(Ps 103:8-13) The LORD is compassionate and gracious, slow to anger, abounding in love. (9) He will not always accuse, nor will he harbor his anger forever; (10) he does not treat us as our sins deserve or repay us according to our iniquities. (11) For as high as the heavens are above the earth, so great is his love for those who fear him; (12) as far as the east is from the west, so far has he removed our transgressions from us. (13) As a father has compassion on his children, so the LORD has compassion on those who fear him;
C "Forgive us our debts." Not only must we know that God is eager to forgive but we must also know that no one but God can forgive us our debt (Lk 5:21). We cannot earn forgiveness. We cannot find another creature to pay the debt for us. God, and God alone, is the only source of forgiveness. So, we pray to Him.
D "Forgive us our debts." We also need to recognize man's greatest and most important need is a relationship with God. Sin breaks that relationship. Sin is like a great, big wall standing between us and God. Sin is a wall of enmity that keeps us apart from God.
"Forgive us our debts." Forgive us so we can have a relationship with the King of the Universe. Forgive us so the desire of our heart can be satisfied. Forgive us so we can walk with God and talk with God and enjoy Him forever.
E "Forgive us our debts." How do we fallen sinners even dare to pray this? How do we with our ever-increasing debt even dare to ask this? "Because of Christ's blood" I can pray this. Because of Christ's atonement I can be bold enough to approach the throne of grace for mercy and grace in my time of need (Heb 4:16).
"Forgive us our debts." I can be bold enough to say this because I have been joined to Jesus in His death and resurrection. I can be bold enough to say this because I confess Jesus as Lord and believe in Him as Savior (Rom 10:9-10).
II As We Also Have Forgiven Our Debtors
A "Forgive us our debts, as we also have forgiven our debtors." This fifth petition recognizes two big needs. First, as I already mentioned, we all need a relationship with God. Second, we need a relationship with one another.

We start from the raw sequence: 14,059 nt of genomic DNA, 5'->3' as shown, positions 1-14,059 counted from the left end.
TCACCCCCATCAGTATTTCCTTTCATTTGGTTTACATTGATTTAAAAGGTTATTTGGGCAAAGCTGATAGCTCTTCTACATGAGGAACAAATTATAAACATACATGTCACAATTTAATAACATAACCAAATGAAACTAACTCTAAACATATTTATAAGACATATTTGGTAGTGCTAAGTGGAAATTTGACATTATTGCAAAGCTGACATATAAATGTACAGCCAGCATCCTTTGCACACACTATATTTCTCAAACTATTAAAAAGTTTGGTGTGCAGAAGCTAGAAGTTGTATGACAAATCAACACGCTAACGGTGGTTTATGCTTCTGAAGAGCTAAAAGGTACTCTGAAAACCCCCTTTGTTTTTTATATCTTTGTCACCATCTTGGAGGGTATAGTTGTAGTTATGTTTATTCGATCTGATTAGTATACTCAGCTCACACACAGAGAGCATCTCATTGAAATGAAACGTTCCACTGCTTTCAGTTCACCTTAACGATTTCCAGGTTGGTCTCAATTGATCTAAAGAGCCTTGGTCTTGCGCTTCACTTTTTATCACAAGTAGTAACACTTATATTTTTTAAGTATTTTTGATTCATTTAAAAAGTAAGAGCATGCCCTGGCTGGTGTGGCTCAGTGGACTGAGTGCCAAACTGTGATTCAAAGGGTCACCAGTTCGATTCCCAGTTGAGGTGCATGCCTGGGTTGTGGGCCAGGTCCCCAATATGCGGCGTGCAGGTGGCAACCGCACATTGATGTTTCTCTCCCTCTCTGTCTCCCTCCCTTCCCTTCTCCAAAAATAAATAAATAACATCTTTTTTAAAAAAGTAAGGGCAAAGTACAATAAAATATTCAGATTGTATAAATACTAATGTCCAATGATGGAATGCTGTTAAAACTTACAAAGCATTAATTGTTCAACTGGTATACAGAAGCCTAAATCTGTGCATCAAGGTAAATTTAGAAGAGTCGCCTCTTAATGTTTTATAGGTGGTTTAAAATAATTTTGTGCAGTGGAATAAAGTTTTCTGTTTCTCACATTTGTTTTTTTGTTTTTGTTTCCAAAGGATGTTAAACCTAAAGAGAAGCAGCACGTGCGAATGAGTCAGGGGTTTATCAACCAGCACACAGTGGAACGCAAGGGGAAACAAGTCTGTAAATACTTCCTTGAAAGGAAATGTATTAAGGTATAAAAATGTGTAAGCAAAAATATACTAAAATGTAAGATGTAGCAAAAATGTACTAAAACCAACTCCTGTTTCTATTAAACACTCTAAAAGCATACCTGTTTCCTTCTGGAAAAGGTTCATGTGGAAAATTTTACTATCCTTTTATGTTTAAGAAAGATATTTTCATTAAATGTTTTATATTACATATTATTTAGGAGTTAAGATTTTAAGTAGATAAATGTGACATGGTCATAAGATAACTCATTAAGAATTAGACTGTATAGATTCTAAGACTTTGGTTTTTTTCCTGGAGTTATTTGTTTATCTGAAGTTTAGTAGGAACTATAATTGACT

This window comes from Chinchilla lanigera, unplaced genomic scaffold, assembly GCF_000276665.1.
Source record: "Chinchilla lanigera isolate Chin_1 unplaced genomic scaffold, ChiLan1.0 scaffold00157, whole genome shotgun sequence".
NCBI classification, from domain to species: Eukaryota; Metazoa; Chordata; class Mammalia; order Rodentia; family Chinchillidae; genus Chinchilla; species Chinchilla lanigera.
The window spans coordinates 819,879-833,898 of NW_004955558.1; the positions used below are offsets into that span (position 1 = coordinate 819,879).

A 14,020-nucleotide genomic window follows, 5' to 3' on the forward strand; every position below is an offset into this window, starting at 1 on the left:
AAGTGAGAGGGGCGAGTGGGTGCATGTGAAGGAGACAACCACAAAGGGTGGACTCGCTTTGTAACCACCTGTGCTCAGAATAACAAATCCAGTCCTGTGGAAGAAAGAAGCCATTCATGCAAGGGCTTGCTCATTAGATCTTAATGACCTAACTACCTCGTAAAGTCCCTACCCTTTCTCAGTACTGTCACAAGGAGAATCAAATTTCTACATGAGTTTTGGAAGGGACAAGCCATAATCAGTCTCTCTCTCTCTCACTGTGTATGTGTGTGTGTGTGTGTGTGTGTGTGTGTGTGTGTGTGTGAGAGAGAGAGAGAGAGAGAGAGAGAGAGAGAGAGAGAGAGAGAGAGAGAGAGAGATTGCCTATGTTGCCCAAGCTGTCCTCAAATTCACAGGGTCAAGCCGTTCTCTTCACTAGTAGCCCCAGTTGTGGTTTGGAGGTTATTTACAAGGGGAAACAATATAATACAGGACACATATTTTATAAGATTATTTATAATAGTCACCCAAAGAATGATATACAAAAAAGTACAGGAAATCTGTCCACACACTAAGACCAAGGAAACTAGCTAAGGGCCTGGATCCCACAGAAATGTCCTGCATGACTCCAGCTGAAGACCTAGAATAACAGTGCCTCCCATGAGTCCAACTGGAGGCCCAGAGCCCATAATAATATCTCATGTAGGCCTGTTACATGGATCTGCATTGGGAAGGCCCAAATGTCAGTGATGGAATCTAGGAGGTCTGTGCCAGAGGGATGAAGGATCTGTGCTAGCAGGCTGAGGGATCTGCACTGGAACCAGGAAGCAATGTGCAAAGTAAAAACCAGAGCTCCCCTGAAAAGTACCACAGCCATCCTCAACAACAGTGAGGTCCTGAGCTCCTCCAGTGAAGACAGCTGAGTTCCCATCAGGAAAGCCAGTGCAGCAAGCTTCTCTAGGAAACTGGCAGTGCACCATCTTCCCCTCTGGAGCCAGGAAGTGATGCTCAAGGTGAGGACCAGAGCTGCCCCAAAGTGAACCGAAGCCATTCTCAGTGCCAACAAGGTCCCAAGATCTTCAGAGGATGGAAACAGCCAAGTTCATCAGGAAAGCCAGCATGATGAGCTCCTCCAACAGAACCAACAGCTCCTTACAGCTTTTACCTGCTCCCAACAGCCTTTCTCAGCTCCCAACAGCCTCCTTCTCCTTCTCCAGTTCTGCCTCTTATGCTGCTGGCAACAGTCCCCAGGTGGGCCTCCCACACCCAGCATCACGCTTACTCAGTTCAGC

How important is our relationship with one another? So important that the command to love one another is repeated more often than any other command in the Bible. It is mentioned 136 times in the New Testament alone.
Remember the summary of the Law? You are to love your neighbor as yourself.
B However, we humans are such bone-heads. We keep hurting one another. We keep on biting and devouring each other. "Watch out," says Paul, "or you will be destroyed by each other" (Gal 5:15).
Consciously or unconsciously, we sin against each other as often as we sin against God. So we need to pray, "Forgive us our debts, as we also have forgiven our debtors."
In pre-marital counseling I spend some time teaching couples how to fight. I tell the couples there are going to be disagreements and I expect them to handle the disagreements in a Christian fashion. So, I give them certain rules to live and fight by:
-Rule 1: Ask God for help.
-Rule 2: Read what the Bible says about strife, fighting, quarreling, and contention.
-Rule 3: Memorize Bible verses that speak to this.
-Rule 4: Analyze your strife and
a) ask yourself if what you did was Biblical
b) admit the ways in which your erred
c) think what you could have done differently
-Rule 5: Don't make your fight public by running to family or friends. Unless your life is in danger, your fights are none of their business.
-Rule 6: Work at changing yourself rather than changing your partner.
-Rule 7: Pray for forgiveness.
I lecture the husband-to-be about loving his wife in the same way as Christ loves the church – in a sacrificial way. I speak to the wife-to-be about submitting to her husband's spiritual leadership in the same way as the church submits to Christ.
Yet, we keep breaking these basic rules, don't we? As husband and wives we need to forgive one another. So we need to pray, "Forgive us our debts, as we also have forgiven our debtors."
"Love one another." We fail this not only as husbands and wives but also as brothers and sisters. We fail this as church members. We fail this in every one of our relationships. So, again and again, we need to pray, "Forgive us our debts, as we also have forgiven our debtors."